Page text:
Unfortunately as noted by YoKenny1 your email can be used as a mule to carry these links that we never know are 100% secure -

Thank you - :D

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CCMUA2009

to add to what noknojon said - on Vista and 7, IE has a protected mode which makes it MUCH safer than it is on XP :D

And just for future reference, if you ever get a link in an email that appears to be from a trusted source again, ask that source/person (if possible) if they actually meant to send you that link. Same goes for any e-cards (another potential source of infection).

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Actually, it was my wife that clicked on it. She said she didn't she said it was a pop up. But her email was open and I clicked the email in question and the link was in tha email.

Plus the webpage in question ( the online pharmacy) was in the IE7 browser history

Plus like an idiot, I clicked on the link in the browser histiory

1.So if it was in the browser history the page must have been clicked on initially, right??

2. So my clicking it from broswer history did not do anything more than was already done, right?

3. But since all scans come up clean, the probability that this was just a spam link is pretty high and a virus type of infection pretty low, right?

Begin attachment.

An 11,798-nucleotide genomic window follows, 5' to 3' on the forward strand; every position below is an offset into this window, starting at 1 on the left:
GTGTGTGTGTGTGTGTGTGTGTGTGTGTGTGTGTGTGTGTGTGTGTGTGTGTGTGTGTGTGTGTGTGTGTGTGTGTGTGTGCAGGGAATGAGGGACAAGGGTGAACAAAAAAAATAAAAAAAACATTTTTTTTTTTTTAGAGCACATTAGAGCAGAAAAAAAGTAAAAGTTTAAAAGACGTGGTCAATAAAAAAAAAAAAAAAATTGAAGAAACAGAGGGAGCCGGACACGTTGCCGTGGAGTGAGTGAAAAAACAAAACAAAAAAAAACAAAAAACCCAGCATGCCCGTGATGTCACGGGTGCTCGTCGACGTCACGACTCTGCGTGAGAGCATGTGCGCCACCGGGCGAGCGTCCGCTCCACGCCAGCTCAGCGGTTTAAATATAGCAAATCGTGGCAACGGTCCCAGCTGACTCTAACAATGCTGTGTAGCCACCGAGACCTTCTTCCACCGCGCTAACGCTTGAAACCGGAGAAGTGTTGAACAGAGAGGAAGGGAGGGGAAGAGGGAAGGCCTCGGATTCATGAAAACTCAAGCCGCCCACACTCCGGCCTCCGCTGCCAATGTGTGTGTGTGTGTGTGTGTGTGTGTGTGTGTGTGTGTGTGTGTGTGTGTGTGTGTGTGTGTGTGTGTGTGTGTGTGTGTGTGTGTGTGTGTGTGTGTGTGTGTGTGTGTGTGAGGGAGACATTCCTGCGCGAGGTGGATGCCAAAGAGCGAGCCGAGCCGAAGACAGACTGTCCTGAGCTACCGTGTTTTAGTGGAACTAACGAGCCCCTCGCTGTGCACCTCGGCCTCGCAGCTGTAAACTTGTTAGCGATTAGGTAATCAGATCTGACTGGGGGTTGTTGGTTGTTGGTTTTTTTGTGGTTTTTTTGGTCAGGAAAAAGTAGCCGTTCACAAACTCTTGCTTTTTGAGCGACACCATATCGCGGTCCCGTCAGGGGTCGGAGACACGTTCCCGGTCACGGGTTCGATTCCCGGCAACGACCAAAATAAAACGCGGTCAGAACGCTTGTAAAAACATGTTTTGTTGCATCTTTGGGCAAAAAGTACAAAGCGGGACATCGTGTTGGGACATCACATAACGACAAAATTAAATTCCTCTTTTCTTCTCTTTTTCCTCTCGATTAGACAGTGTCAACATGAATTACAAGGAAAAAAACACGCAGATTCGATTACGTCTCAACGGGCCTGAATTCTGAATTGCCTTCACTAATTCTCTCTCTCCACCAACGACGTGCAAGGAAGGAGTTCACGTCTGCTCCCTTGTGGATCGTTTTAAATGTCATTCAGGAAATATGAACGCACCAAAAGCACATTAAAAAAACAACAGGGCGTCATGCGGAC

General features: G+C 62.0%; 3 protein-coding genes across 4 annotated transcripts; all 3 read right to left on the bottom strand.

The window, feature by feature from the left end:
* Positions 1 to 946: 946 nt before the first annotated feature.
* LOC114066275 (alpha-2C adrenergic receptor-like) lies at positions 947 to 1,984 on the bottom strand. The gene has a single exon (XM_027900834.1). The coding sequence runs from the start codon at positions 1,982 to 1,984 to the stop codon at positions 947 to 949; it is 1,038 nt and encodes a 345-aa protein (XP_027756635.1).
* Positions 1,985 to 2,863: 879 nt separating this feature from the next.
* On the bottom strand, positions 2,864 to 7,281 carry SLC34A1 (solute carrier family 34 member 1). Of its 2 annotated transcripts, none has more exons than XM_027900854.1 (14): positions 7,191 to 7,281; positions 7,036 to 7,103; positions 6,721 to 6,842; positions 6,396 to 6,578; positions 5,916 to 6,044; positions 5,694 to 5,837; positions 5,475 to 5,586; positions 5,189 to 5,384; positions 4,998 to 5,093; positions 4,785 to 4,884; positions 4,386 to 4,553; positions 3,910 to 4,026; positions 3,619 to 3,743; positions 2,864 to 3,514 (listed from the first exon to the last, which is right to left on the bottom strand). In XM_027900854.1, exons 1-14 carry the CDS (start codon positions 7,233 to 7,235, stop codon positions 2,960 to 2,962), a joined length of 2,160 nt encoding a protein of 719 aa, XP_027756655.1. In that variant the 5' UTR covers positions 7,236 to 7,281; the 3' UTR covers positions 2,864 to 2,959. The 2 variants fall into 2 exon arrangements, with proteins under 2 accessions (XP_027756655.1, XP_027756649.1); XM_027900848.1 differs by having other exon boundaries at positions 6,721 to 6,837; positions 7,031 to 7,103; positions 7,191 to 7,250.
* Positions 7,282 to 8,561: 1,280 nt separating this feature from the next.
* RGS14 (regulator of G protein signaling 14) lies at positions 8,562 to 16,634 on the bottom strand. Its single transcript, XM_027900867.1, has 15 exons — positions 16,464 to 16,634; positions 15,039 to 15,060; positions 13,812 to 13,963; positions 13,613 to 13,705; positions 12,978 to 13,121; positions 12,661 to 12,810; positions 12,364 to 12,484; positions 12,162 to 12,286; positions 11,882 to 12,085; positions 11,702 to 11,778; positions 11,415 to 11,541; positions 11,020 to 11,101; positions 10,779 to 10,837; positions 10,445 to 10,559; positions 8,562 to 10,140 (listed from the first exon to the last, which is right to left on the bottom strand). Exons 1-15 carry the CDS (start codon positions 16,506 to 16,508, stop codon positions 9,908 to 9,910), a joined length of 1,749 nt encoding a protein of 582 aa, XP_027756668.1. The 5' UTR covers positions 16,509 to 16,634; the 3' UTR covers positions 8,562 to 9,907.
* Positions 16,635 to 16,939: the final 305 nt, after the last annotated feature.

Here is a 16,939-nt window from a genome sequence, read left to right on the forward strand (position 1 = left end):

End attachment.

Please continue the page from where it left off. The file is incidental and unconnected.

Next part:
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We use Norton Antivirus 2008 as our real time protection (all protection defs are updated multiple times a day)

Oh, that's a bit old now. Symantec have released 2 new full program updates since then

I'd recommend an online scan with Eset: http://www.eset.com/onlinescan/

If it finds and removes any Viruses, maybe think of updating, or better yet using a better Antivirus, ie Free Avira Antivirus (In my view much better than Norton)

Oh and I personally don't like Spybot S&D either

But I suppose its all about choice :D

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@ CCMUA2009

Oh, okay. Well at any rate, inform her also that any links should be verified that the trusted sender meant to send them to you, and also the same goes for any e-cards that appear to have come from someone you know.

Hmm. Yeah, any online pharmacy's should be heavily researched first... I would only trust using one if it was like Rite Aid, CVS, etc or a local drugstore in your area. I wouldn't use any other ones.

1) Yeah, if it was in the broswer history it had to have been clicked on initially UNLESS you are experiencing any browser redirects/search engine redirects. If you are not, then yes, it would have had to have been clicked on if its showing you your browser history as far as I know.

2) As for you clicking on it again, you probably didn't do more than was already done, but can't say for sure of course.

3) Yes, I would think that since your scans all came up clean, it was probably just a scammy website or something like that vs actually having malicious content.

If you want to make sure you're clean, you could post in the HJT forum, but, it is very busy in there currently so it could be 2 days or more before you get a response.